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FAQ: Business Organizations and Transactions

What are the possible consequences of personal liability for business debts and obligations?

Personal liability for business debts and obligations depends on the selection of business entity and can vary greatly. Personal liability for business debts and obligations can arise where a business loses a lawsuit or incurs a debt obligation and the creditor then goes after the personal assets and property of the business owners or members. Certain business entity selections protect owners, members or shareholders from personal liability, while others do not.

How does entity selection affect personal liability?

The following table shows how entity selection affects personal liability:

Business Entity

Personal liability?

Formal procedures for business selection?

Sole Proprietorship

Yes.

No.

General Partnership

Yes.

No, although a partnership agreement is a good practice.

C-Corporation

No.

Yes, register with state government.

S-Corporation

Maybe, if corporation is operating at a loss.

Yes, register with state government and file election with IRS.

Limited Liability Company

No.

Yes, register with state government.

Special Entities:

(available only in some states)

Limited Liability Partnership

Yes, for own negligent acts, but not the acts of another partner.

Yes.

Professional Service Corporation

No.

Yes, register with state government.

Limited Partnership

Yes, for general partner(s) only.

Yes, written limited partnership agreement required.

Non-Profit Corporation

No.

Yes, register with state government and receive exemption from IRS.

Can business owners become personally liable in any other way?

Despite business entity selection, business owners, shareholders or members may become personally liable for business debts and obligations if they sign personal guarantees. For instance, business owners may be put in this position to obtain financing for the business from a bank. Once an owner, shareholder or member becomes personally liable for a business debt or obligation, the business's creditors can go after personal assets, such as a house, car or bank account, or obtain liens on property.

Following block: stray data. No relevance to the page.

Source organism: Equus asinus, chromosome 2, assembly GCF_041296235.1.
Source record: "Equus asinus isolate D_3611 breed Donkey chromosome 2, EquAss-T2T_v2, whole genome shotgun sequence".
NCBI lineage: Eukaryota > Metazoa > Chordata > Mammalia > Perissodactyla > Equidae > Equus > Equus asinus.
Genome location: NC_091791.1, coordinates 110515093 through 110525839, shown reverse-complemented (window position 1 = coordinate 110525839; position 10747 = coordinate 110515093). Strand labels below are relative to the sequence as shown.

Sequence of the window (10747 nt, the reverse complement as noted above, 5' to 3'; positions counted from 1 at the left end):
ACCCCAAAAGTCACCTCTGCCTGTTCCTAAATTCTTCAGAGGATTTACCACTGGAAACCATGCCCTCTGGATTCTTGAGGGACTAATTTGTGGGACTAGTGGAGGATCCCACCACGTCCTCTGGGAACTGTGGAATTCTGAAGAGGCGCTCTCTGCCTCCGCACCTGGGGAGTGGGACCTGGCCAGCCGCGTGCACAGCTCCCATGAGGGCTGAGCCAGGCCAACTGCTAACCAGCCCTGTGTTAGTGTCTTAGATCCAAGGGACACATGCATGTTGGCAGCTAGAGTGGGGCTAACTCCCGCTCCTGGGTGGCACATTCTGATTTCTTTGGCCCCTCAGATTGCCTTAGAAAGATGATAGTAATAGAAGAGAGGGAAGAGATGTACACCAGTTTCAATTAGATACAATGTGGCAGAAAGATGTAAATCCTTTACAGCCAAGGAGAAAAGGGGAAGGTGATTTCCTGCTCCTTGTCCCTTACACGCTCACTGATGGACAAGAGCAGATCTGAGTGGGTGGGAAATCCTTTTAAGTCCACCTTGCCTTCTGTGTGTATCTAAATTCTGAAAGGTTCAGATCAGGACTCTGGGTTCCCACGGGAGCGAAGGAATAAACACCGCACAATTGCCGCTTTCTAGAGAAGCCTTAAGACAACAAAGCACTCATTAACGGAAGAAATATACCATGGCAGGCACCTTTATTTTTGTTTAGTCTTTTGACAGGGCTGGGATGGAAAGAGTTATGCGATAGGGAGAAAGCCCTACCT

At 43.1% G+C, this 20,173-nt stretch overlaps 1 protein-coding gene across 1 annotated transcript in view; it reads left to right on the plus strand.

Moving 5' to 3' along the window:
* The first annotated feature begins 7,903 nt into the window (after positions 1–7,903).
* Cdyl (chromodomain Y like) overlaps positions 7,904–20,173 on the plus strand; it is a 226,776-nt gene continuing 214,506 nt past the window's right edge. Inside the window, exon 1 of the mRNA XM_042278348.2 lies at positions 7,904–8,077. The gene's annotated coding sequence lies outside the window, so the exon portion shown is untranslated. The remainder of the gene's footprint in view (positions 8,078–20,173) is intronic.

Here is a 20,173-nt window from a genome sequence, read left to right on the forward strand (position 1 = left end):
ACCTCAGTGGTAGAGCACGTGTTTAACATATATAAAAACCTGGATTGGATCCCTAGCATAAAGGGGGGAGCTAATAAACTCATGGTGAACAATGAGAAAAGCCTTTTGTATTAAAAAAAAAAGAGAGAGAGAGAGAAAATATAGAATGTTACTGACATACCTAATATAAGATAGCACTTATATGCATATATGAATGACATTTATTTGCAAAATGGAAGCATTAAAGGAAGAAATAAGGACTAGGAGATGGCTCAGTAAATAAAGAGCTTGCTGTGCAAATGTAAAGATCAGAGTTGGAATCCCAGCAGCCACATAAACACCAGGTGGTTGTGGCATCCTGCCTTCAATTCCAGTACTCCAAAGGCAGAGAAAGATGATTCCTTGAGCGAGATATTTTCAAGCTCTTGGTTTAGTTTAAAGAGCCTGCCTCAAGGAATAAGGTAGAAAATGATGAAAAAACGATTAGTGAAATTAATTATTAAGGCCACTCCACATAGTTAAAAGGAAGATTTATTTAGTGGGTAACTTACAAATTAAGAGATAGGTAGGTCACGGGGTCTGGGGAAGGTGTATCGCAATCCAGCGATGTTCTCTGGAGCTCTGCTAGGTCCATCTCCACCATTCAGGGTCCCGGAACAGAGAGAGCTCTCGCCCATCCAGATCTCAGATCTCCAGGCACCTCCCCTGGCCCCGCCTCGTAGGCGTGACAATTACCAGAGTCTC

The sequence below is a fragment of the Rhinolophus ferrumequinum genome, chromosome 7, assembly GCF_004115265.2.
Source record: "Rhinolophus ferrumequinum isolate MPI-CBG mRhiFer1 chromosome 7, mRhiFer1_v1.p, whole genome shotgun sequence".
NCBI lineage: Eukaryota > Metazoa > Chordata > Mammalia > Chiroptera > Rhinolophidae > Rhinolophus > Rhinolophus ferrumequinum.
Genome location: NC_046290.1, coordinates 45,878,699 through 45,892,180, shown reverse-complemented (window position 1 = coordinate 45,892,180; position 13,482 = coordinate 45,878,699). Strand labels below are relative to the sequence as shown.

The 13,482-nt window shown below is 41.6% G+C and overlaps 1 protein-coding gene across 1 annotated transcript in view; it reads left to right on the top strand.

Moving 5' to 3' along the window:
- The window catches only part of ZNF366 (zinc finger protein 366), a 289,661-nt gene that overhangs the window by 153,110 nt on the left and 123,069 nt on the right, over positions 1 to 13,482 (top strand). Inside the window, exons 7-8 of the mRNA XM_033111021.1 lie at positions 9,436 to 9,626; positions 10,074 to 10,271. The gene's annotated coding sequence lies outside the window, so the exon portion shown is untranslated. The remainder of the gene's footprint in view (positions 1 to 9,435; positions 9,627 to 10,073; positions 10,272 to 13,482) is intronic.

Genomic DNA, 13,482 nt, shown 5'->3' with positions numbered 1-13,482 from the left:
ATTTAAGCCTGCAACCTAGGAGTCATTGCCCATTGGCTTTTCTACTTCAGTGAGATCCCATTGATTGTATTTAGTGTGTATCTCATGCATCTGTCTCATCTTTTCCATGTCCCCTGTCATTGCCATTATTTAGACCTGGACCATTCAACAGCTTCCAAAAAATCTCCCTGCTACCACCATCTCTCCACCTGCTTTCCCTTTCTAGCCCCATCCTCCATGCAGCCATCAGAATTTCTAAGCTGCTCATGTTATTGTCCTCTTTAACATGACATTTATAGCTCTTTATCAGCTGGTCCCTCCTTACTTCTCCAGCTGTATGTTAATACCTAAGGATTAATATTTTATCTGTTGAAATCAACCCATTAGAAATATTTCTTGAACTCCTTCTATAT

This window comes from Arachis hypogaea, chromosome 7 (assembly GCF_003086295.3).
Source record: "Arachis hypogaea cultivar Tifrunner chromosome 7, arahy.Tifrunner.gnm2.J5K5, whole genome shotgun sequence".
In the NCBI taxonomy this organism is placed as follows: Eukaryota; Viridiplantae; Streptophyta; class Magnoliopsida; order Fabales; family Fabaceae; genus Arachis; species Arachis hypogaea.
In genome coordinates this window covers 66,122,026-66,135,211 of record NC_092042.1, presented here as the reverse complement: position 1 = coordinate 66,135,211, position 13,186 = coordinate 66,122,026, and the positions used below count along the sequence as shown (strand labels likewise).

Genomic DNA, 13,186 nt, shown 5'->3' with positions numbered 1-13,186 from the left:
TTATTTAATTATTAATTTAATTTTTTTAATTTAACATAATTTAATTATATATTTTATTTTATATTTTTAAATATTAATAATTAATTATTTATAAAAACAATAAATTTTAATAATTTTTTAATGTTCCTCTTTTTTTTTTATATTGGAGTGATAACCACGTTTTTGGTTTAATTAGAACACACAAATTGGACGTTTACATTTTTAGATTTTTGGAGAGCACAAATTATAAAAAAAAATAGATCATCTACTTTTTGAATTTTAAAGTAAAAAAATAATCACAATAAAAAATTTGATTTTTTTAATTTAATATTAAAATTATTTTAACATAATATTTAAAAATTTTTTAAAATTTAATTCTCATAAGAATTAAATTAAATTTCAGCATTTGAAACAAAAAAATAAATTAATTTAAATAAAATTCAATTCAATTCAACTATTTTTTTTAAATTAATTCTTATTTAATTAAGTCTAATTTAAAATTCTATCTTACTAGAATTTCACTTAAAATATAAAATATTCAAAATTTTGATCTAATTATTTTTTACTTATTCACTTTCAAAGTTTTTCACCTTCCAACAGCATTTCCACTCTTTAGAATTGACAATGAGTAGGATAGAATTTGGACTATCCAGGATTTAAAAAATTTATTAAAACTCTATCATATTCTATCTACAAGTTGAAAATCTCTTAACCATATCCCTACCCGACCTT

Directors, officers or shareholders of corporations and members of limited liability companies can become personally liable for judgments against the corporation or LLC in some cases. Courts may find personal liability after "piercing the corporate veil." This is a theory of liability where a court can find a business owner liable for corporate debts by disregarding corporate status. Courts may do this when business owners form a corporation or LLC and use it to commit bad acts, such as fraud, or when the business appears to be a shell for personal dealings.

How can business owners avoid personal liability from business debts?

Besides selecting a business entity that will protect them from personal liability, such as a corporation or limited liability company, business owners should avoid signing personal guarantees, if it all possible. These business owners should also sign all business documents in the name of the business.

For example, if a member of an LLC signs a contract for a supplier to deliver 100 reams of paper to the business, he or she should do so as a representative of the business, signing "in the name of" the business, so that it is clear in the contract that the member is not signing in a personal capacity. If it is not clear, and the LLC later defaults on payment under the terms of the contract, the supplier could try to obtain payment from the member who signed the contract.

Corporations and LLCs should also maintain corporate formalities, such as separate bank accounts and regular business meetings, to ensure that the corporate status remains intact in the eyes of the state.

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DISCLAIMER: This site and any information contained herein are intended for informational purposes only and should not be construed as legal advice. Seek competent counsel for advice on any legal matter.

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